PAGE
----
The worst kind of surprises are the Traps, which represent any kind of trouble or other interference (like combat). Traps need to be "disarmed" with a successful check, or they will make the next Investigation more difficult.
Investigation checks are performed at the end of every Scene, using a Skill and Difficulty appropriate to the situation (with the tempaltes providing guidelines). Multiple PCs can perform the check, but only the highest result matters. If susscessful, the final score will be converted into Prize Points, and the GM rolls on the Prize Chart to hand out a clue.

The Middle Phase continues with new Events and opportunities to gain Prize Points until one of two end conditions: Either the PCs gain enough Prize Points meet the Scenario's Flag, or the Advent happens.
Reaching the Flag is the desired outcome. It causes a Trigger Event to occur in which the truth is revealed based on the accumulated clues. This is also the time for the GM to finally roll up the Boss's actual stats (more on that in a minute). The Scenario then proceeds with the typical Climax Phase and Ending.
The Advent is a time limit, either in number of Middle Phase Events or has an actual amount of real time minutes. If the Advent is reached and the PCs still haven't gained enough Prize Points, a Deus Ex Machina is rolled up to skip the Climax Phase and go right to a (usually) bad ending. The Deus Ex Machina presented in the book are all over the place in terms of seriousness and tone. I think I jus thave to paraphrase all of them (ordered in descending order of grim darkness for your convenience):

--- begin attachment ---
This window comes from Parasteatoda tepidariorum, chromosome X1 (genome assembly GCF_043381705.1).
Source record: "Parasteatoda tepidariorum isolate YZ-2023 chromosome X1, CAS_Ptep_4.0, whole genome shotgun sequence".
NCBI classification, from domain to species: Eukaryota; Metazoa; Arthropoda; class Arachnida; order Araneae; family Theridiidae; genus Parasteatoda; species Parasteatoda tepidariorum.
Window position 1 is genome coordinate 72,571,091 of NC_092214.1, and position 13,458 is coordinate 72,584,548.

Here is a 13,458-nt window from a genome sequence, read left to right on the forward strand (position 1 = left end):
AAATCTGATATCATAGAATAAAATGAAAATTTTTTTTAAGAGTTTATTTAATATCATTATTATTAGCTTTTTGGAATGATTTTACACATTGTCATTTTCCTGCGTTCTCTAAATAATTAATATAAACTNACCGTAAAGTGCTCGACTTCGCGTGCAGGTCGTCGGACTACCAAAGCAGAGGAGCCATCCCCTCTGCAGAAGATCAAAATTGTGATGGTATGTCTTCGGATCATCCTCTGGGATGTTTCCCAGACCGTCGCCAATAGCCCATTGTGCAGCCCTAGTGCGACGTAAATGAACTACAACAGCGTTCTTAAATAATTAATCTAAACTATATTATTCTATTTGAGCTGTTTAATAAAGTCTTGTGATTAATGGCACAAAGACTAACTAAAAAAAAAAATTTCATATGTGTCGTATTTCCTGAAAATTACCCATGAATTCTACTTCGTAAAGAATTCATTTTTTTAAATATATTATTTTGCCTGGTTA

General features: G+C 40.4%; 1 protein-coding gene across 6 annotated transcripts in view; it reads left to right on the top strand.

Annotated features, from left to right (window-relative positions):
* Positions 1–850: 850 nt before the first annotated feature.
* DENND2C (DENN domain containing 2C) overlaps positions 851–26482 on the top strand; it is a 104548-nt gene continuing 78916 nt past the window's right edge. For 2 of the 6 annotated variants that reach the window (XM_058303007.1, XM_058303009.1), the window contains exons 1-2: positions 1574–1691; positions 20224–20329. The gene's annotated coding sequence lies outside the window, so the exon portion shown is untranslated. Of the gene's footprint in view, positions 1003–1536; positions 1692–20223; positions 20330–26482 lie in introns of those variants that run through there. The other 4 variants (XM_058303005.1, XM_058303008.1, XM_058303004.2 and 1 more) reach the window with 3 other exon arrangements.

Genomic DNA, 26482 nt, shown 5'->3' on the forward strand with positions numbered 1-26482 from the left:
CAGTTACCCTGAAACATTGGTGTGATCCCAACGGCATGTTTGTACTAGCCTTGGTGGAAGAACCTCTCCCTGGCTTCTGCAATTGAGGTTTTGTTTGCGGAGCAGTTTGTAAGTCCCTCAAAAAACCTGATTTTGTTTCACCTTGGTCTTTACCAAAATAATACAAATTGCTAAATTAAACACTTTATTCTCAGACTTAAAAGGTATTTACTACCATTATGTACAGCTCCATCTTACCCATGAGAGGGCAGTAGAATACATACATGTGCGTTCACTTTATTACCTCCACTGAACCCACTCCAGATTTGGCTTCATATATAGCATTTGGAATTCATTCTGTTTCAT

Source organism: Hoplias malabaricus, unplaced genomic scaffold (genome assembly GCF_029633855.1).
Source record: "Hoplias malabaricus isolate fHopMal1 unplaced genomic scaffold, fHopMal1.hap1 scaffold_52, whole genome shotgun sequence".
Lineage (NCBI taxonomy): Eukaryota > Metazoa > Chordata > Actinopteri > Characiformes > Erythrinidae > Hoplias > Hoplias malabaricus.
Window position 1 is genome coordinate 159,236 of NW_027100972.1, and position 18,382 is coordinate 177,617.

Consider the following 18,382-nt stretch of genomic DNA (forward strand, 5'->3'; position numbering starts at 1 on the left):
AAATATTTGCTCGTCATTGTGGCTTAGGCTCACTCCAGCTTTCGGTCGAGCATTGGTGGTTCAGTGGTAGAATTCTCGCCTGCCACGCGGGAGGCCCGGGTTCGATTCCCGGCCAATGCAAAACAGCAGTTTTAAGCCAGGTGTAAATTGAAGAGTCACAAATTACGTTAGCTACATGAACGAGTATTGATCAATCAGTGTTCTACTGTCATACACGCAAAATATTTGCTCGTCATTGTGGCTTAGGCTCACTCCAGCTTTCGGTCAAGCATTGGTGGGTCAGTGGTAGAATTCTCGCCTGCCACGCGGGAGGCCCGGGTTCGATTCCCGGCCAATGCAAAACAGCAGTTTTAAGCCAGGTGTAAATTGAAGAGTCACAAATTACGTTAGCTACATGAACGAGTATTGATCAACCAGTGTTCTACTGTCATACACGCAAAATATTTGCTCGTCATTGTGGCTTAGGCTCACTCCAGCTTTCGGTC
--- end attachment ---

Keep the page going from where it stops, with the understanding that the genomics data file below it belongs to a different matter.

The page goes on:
• The UGN is gone, all your base are belong to False Hearts
  • A Renegade Being noms the whole world
  • Bombs fall, everyone's MIA
  • You're PC has the highest Encroachment Rate? Now he's a Gjaum!
  • PCs win, but the Heroine isdead
  • PCs lose, case unsolved
  • The real battle is just about to begin...
  • Something something PC1's bravery will surely safe the day eventually
  • Nothing happens
  • The Boss jumps in to start the Climax anyways
  • The badass assassin Soichi "Predator" Iba and kills the BBEG for the PCs, like something out of C°ntinuum
  • It was all a dream by Kyoji "Diablos" Kasuga
I love this game

(Note that the Climax and All Your Base events can't actually be reached with a random roll and are only possible if the GM selects them.)

E-Loises

Despite the Boss not actually having any stats or power sets until the very end, he can still mess with the PCs thanks to the E-Loises rolled up at the start of the Scenario. Some of the new E-Loises in this book are written with the Random Scenario format in mind and may not work in a normal Scenario.

General E-Loises

Chaotic Scheme lets the Gjaum mess with the PCs by suddenly increasing the Difficulty of an Investigation or Trap Check. Failure forces a Surprise Event for the next Scene.
The Hyde is an aptly named E-Lois for Bosses that only have part of their mind being a Gjaum, essentially creating a very extreme split personality case. It is up to the GM to decide what happens if the Gjaum personality dies. Though it isn't mentioned in the E-Loises, it is probably a pretty cool idea to have either the Heroine or the Ally be the human personality.

E-Loises: Release

These are some funky ones: Awakening Soul gives every enemy in the Scenario a damage bonus and makes every non-Overed NPC slowly forget all their obligations and duties, while New World not only gives the Gjaum extra HP, but also has him reveal the existence of Overeds to the whole world if he survives the Scenario, adding another bad ending on top of whatever the GM rolled for the Deus Ex Machina.

E-Loises: Bloodsucking

Grace of the Abyss is vampire as all hell and lets the Boss turn any of the Presage NPCs into a temporary Gjaum by sucking his/her blood. Night Rose has him gain more and more HP as the fight goes on, until a juicy max bonus of +100.

E-Loises: Hunger

Maw of Abaddon lets the Boss gobble up HP from the PCs during a Surprise Event, while Thirsty Soul has him gain a damage bonus depending on how long the Middle Phase lasted, since the hunger he suffers from is so severe that it makes him go berserk.

E-Loises: Slaughter

Pretty straightforward stuff: Bloody Cascade reduces Prize Points for every scene with a battle, and Throne of Corpses hands out HP and a damage bonus for every KOed character.

E-Loises: Destruction